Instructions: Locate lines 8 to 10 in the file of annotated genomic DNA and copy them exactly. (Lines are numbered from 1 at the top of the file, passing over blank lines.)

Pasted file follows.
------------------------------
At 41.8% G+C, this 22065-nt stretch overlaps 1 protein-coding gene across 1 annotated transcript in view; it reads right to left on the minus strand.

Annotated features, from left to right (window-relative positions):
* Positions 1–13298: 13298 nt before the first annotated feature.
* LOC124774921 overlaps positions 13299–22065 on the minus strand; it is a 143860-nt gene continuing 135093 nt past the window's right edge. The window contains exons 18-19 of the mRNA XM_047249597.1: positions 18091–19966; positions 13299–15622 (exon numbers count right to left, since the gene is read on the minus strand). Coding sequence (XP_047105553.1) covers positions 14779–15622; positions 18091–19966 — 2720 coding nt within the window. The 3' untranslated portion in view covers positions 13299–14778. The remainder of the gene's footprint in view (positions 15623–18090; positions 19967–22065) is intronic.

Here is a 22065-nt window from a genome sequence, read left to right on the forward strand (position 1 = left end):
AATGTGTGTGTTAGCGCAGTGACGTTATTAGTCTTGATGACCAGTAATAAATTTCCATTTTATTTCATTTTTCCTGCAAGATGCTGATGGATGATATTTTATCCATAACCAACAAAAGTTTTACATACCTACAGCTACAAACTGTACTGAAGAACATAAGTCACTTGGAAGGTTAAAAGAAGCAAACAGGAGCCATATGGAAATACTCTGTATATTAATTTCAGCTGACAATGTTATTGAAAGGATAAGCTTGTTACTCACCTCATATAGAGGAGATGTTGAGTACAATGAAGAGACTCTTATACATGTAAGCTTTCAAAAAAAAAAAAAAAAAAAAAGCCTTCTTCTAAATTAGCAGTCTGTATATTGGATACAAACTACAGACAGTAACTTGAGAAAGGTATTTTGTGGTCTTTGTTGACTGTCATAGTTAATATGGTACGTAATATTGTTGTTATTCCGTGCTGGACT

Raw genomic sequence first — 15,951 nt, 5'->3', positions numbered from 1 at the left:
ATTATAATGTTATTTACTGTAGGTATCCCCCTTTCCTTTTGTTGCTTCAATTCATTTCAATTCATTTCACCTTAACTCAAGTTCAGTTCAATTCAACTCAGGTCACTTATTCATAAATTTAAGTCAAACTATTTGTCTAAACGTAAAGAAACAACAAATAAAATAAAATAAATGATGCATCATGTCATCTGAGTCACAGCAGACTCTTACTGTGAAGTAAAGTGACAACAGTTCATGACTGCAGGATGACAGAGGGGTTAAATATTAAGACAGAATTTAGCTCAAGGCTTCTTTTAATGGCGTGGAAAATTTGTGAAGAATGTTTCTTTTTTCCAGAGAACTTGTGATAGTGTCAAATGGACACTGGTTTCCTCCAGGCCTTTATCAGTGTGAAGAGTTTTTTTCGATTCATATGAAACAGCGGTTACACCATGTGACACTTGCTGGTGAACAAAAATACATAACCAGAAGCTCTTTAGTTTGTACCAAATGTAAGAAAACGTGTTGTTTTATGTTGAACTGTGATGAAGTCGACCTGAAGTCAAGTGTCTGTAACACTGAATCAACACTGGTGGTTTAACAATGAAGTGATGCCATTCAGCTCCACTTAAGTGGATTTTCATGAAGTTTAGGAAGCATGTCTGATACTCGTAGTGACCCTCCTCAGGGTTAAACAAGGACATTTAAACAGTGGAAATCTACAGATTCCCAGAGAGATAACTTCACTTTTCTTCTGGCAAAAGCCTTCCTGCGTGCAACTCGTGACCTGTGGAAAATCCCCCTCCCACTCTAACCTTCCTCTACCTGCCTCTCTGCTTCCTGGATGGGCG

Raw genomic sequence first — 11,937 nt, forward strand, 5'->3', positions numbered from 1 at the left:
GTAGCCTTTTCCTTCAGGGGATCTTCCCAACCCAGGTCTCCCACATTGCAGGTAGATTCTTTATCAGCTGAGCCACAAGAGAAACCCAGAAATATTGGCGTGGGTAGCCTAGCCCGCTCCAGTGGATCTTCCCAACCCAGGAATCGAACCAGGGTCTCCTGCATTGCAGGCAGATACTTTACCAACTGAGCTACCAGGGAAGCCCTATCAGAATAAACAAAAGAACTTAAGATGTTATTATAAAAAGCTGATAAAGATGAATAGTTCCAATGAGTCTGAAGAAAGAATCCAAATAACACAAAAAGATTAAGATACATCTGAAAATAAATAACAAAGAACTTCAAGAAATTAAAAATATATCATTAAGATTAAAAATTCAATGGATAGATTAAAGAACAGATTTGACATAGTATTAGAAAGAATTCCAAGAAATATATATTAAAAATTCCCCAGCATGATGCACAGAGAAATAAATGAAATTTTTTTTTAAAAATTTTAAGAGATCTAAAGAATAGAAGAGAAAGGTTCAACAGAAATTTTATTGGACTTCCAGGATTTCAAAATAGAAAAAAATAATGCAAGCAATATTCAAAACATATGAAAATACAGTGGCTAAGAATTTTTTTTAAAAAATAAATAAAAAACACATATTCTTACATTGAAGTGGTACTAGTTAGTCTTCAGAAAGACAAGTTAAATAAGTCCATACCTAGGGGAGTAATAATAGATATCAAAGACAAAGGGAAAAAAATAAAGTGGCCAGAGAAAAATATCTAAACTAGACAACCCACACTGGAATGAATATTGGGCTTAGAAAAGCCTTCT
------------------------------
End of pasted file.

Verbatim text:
ATTATAATGTTATTTACTGTAGGTATCCCCCTTTCCTTTTGTTGCTTCAATTCATTTCAATTCATTTCACCTTAACTCAAGTTCAGTTCAATTCAACTCAGGTCACTTATTCATAAATTTAAGTCAAACTATTTGTCTAAACGTAAAGAAACAACAAATAAAATAAAATAAATGATGCATCATGTCATCTGAGTCACAGCAGACTCTTACTGTGAAGTAAAGTGACAACAGTTCATGACTGCAGGATGACAGAGGGGTTAAATATTAAGACAGAATTTAGCTCAAGGCTTCTTTTAATGGCGTGGAAAATTTGTGAAGAATGTTTCTTTTTTCCAGAGAACTTGTGATAGTGTCAAATGGACACTGGTTTCCTCCAGGCCTTTATCAGTGTGAAGAGTTTTTTTCGATTCATATGAAACAGCGGTTACACCATGTGACACTTGCTGGTGAACAAAAATACATAACCAGAAGCTCTTTAGTTTGTACCAAATGTAAGAAAACGTGTTGTTTTATGTTGAACTGTGATGAAGTCGACCTGAAGTCAAGTGTCTGTAACACTGAATCAACACTGGTGGTTTAACAATGAAGTGATGCCATTCAGCTCCACTTAAGTGGATTTTCATGAAGTTTAGGAAGCATGTCTGATACTCGTAGTGACCCTCCTCAGGGTTAAACAAGGACATTTAAACAGTGGAAATCTACAGATTCCCAGAGAGATAACTTCACTTTTCTTCTGGCAAAAGCCTTCCTGCGTGCAACTCGTGACCTGTGGAAAATCCCCCTCCCACTCTAACCTTCCTCTACCTGCCTCTCTGCTTCCTGGATGGGCG

Raw genomic sequence first — 11,937 nt, forward strand, 5'->3', positions numbered from 1 at the left:
GTAGCCTTTTCCTTCAGGGGATCTTCCCAACCCAGGTCTCCCACATTGCAGGTAGATTCTTTATCAGCTGAGCCACAAGAGAAACCCAGAAATATTGGCGTGGGTAGCCTAGCCCGCTCCAGTGGATCTTCCCAACCCAGGAATCGAACCAGGGTCTCCTGCATTGCAGGCAGATACTTTACCAACTGAGCTACCAGGGAAGCCCTATCAGAATAAACAAAAGAACTTAAGATGTTATTATAAAAAGCTGATAAAGATGAATAGTTCCAATGAGTCTGAAGAAAGAATCCAAATAACACAAAAAGATTAAGATACATCTGAAAATAAATAACAAAGAACTTCAAGAAATTAAAAATATATCATTAAGATTAAAAATTCAATGGATAGATTAAAGAACAGATTTGACATAGTATTAGAAAGAATTCCAAGAAATATATATTAAAAATTCCCCAGCATGATGCACAGAGAAATAAATGAAATTTTTTTTTAAAAATTTTAAGAGATCTAAAGAATAGAAGAGAAAGGTTCAACAGAAATTTTATTGGACTTCCAGGATTTCAAAATAGAAAAAAATAATGCAAGCAATATTCAAAACATATGAAAATACAGTGGCTAAGAATTTTTTTTAAAAAATAAATAAAAAACACATATTCTTACATTGAAGTGGTACTAGTTAGTCTTCAGAAAGACAAGTTAAATAAGTCCATACCTAGGGGAGTAATAATAGATATCAAAGACAAAGGGAAAAAAATAAAGTGGCCAGAGAAAAATATCTAAACTAGACAACCCACACTGGAATGAATATTGGGCTTAGAAAAGCCTTCT